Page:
This paper addresses the problem of developing an empirically supported knowledge underlying the practice of educational leadership and management in East Asia. The first part of the paper addresses the universality of the knowledge base in educational leadership and management. We develop the argument that the field of educational leadership and management in East Asia (and other parts of the developing world) relies heavily upon theory and empirical findings generated from Western socio-cultural contexts. We assert that leadership and management are socially constructed processes embedded in the normative cultures of particular societies. As such, while some aspects of leadership and management are undoubtedly “universally” applicable, others are not. This implies that the construction of a valid knowledge base has certain boundaries that cannot be taken for granted. Thus, we must test theory and conclusions generated in one culture against their application in other societal contexts. In the second part of the paper, we consider more specifically how to accelerate the development of an empirical knowledge base for the field in East Asia. This portion of the paper reflects on experience in Western contexts where the empirical knowledge base in the field has evolved slowly over the past 60 to 80 years. We suggest strategies that could be used to develop a more focused agenda and programs of research. We suggest that such strategies could reduce the amount of time needed to develop a stronger knowledge base with relevance to the practice of educational leadership and management in East Asian societies. Copyright © 2010 The Author.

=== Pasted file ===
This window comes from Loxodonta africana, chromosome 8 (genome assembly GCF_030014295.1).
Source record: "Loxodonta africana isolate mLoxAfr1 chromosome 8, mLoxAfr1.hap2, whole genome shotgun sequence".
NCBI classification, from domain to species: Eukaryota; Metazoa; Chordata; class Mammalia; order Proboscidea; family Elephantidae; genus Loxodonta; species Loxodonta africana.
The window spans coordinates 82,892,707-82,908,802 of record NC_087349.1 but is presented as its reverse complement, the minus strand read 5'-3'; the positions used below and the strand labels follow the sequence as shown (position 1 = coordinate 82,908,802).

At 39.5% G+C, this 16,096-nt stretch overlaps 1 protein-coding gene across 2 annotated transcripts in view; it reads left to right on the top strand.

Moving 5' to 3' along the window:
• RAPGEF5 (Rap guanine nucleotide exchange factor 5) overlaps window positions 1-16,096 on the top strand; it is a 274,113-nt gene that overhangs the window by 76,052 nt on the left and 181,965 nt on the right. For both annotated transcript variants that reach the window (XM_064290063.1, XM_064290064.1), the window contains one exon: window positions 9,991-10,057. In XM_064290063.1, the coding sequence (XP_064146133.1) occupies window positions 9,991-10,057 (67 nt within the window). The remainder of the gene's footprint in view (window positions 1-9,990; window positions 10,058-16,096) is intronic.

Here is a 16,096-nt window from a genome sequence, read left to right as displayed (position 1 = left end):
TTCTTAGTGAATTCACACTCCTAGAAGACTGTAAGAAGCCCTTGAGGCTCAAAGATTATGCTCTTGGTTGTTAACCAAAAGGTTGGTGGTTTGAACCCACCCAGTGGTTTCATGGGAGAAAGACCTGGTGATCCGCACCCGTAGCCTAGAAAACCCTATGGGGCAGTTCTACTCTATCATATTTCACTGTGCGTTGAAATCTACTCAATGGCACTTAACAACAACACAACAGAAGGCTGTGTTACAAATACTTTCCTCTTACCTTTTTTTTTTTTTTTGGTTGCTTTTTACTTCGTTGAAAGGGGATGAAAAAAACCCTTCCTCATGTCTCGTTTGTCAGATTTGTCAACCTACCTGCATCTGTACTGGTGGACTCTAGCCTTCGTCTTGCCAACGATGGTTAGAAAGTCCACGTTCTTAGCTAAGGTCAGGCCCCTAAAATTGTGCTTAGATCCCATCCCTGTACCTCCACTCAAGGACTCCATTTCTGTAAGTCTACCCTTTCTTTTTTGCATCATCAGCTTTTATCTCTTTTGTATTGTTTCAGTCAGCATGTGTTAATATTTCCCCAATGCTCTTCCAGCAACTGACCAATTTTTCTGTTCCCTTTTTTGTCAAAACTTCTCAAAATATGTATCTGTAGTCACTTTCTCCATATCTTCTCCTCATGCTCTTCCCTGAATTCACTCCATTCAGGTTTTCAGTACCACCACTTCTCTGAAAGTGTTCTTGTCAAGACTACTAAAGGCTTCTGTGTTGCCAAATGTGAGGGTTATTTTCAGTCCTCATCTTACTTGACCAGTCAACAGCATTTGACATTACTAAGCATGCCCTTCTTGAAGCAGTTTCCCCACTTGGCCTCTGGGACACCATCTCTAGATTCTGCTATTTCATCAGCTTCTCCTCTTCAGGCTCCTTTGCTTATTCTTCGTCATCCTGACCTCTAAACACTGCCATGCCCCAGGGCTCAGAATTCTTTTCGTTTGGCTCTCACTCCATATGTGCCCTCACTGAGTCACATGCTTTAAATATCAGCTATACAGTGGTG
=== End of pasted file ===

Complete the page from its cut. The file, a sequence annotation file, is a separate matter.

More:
|Publication status||Published - 2010|